Purdue University Graduate School

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Characterization of the β -barrel assembly machinery in Fusobacterium nucleatum

Version 2 2024-04-19, 17:35
Version 1 2024-04-19, 14:20
posted on 2024-04-19, 17:35 authored by Claire Overly CottomClaire Overly Cottom

The Centers for Disease Control and Prevention’s 2019 Antibiotic Resistance Threats Report highlights more than 2.8 million antibiotic infections each year, with at least 35,000 deaths per annum attributed to antibiotic resistance. The CDC’s 2022 COVID-19 Impact Report emphasizes a 15% increase in hospital-acquired resistant infections between 2019 and 2020, many which are caused by Gram-negative bacteria, bacteria characterized by two encapsulating membranes. The limited treatment options for Gram-negative bacterial infections underscore the critical need for new strategies to combat these pathogens. The β-barrel assembly machinery complex (BAM) is a protein complex located in the outer membrane (OM) of Gram-negative bacteria, facilitating the folding and insertion of β-barrel outer membrane proteins (OMPs) into the OM. Inhibiting the function of this complex is lethal for Gram-negative bacteria, making BAM a significant and promising drug target.

Fusobacterium nucleatum is a Gram-negative pathogen that functions in the oral microbiome, interacting with multiple levels of biofilm colonizers. F. nucleatum causes oral infections and is linked to colorectal cancer, impacting treatment response and disease recurrence. The pathogenicity of F. nucleatum in both biofilm formation and in cancer involves OMPs whose biogenesis relies on BAM; however, BAM has not been characterized in this organism. The goal of our study here is to better understand the composition, structure, and function of BAM and its potential as a drug target for F. nucleatum. We first used bioinformatics analysis and proteomics to investigate the putative composition of the BAM complex in F. nucleatum. While the core component BamA was identified, there was a notable absence of other typical accessory proteins in this organism's genome. Therefore, we postulate that unlike other bacteria such as E. coli and A. baumannii, the biogenesis of OMPs in F. nucleatum is mediated solely by BamA without the need of accessory components.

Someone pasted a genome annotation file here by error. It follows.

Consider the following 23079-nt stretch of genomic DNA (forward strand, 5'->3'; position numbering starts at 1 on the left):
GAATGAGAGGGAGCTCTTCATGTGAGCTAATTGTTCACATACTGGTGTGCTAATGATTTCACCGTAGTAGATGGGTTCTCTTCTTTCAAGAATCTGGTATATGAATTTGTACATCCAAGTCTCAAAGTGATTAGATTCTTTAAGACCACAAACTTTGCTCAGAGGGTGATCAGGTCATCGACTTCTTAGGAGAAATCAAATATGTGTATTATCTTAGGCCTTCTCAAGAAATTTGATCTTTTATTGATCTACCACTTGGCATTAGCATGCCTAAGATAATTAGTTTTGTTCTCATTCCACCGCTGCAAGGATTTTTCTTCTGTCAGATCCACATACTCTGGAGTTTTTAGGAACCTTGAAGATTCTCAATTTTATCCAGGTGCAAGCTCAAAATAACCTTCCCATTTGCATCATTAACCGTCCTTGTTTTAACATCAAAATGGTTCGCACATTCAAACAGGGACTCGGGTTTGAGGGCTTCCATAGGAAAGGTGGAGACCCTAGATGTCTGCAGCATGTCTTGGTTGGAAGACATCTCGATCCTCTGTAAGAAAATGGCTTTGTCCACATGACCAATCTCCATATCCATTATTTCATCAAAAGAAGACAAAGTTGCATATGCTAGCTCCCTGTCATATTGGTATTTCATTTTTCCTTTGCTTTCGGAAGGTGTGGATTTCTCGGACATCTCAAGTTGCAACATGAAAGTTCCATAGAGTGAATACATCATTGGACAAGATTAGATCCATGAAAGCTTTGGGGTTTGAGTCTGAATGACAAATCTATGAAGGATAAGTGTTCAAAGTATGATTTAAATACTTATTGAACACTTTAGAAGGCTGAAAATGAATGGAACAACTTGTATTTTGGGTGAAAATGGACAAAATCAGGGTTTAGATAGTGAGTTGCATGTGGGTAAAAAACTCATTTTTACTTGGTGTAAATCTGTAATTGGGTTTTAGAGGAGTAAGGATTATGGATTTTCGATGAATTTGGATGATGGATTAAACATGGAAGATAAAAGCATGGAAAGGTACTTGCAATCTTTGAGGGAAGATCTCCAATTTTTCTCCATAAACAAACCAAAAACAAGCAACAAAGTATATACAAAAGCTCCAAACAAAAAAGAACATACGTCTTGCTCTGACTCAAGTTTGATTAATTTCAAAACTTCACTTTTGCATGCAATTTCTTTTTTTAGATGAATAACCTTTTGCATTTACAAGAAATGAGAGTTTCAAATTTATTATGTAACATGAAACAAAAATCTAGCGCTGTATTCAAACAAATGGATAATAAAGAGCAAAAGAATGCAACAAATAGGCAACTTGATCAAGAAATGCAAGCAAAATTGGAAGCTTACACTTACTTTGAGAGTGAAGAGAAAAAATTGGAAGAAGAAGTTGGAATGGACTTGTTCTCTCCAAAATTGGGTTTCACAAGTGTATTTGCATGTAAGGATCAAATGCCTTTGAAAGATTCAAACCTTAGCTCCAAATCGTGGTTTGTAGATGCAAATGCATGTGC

To investigate how BamA can accomplish OMP biogenesis itself, we employed biophysical techniques to analyze the structure of FnBamA. We resolved the cryo-EM structure of FnBamA in complex with several Fabs which showed novel structural features not previously observed in bacteria. In these structures, FnBamA was found to contain four N-terminal POTRA domains arranged in a J-shaped conformation, rather than elongated. The Fab was found to bind primarily along POTRA 3 which likely stabilizes the unique conformation of the POTRA domains. The C-terminal 16-stranded b-barrel domain was observed as an inverted dimer, with the dimer interface mediated by direct interaction of the b1 strands along the lateral seam of both barrel domains. Additionally, we determined the X-ray crystal structure of the barrel domain alone which was found as a monomer. Measurements of the barrel domain of FnBamA reveal it has a different shape and size than is found in other BamA structures such as in E. coli. Together, these structural differences provide clues to how FnBamA alone may accomplish OMP biogenesis when additional components are required in other bacteria. Our ongoing studies aim to further characterize the molecular structure and function of FnBamA in conjunction with promising antibiotics and other putative BAM components if discovered.





Degree Type

  • Doctor of Philosophy


  • Biological Sciences

Campus location

  • West Lafayette

Advisor/Supervisor/Committee Chair

Nicholas Noinaj

Additional Committee Member 2

Cynthia V. Stauffacher

Additional Committee Member 3

Robert V. Stahelin

Additional Committee Member 4

Carol Beth Post

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